Setting a challenge that is sufficiently difficult and committing to it 100% is a sure way to learn more about your failings and yourself. I’ve been taught not to be proud and to accept help. Others seeing you visibly struggling know who you really are, rather than a controlled persona. If people accept you when you fail, when you are weak, then there is reassurance in that.
If experience is the best teacher, then we learn most when we are vulnerable and exposed. The light always looks more attractive from the shadows. I like most am reluctant to discuss my weaknesses and vulnerabilities but have gleaned much from times like these. Whether or not I’ve eventually achieved what I set out to do, the darker times reveal the most.
I learnt a bit of French, and read a few books when running from John O’Groats to the Sahara and learnt how to look at myself more honestly in the mirror, to embrace the lessons that difficulties bring. How can we be most resilient when this is needed? I enjoyed the good days but the bad ones were lessons. They helped me be more sympathetic when other people are struggling, and gave me perspective – my problems were only really sore legs when it came down to it.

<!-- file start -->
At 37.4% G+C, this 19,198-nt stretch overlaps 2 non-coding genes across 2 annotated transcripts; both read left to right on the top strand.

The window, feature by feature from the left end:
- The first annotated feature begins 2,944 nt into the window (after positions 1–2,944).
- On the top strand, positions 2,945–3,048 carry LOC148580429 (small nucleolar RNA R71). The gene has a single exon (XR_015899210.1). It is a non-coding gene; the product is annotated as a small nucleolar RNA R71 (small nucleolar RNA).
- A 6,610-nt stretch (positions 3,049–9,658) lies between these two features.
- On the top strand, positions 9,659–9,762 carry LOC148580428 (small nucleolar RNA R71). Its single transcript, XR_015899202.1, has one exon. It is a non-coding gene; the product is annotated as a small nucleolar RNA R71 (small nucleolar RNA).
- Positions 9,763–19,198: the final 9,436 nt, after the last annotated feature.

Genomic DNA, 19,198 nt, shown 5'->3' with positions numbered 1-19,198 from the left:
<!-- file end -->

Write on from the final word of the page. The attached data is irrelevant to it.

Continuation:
I can’t guarantee success with RunTheWorld. We’re aiming to give prominence to the message of Physical Activity for Health, and raise some money for SAMH. I’ll aim to complete 7 Ultras on 7 continents in 7 days, after the Ice Marathon in Antarctica. There is a decent chance of achieving these things but there is close to 100% chance of me wanting to give up at times. I guess this is standard when normal people try and do things that are relatively hard.
Following any challenge, perspective becomes skewed – and the rose – tinted spectacles go on. We usually remember the good times. I guess the memories of good times and the prospect of more to come is why I run but difficult experiences can bring their own gifts. There is comfort in knowing what you are not, and how you can learn.
Thanks for your support,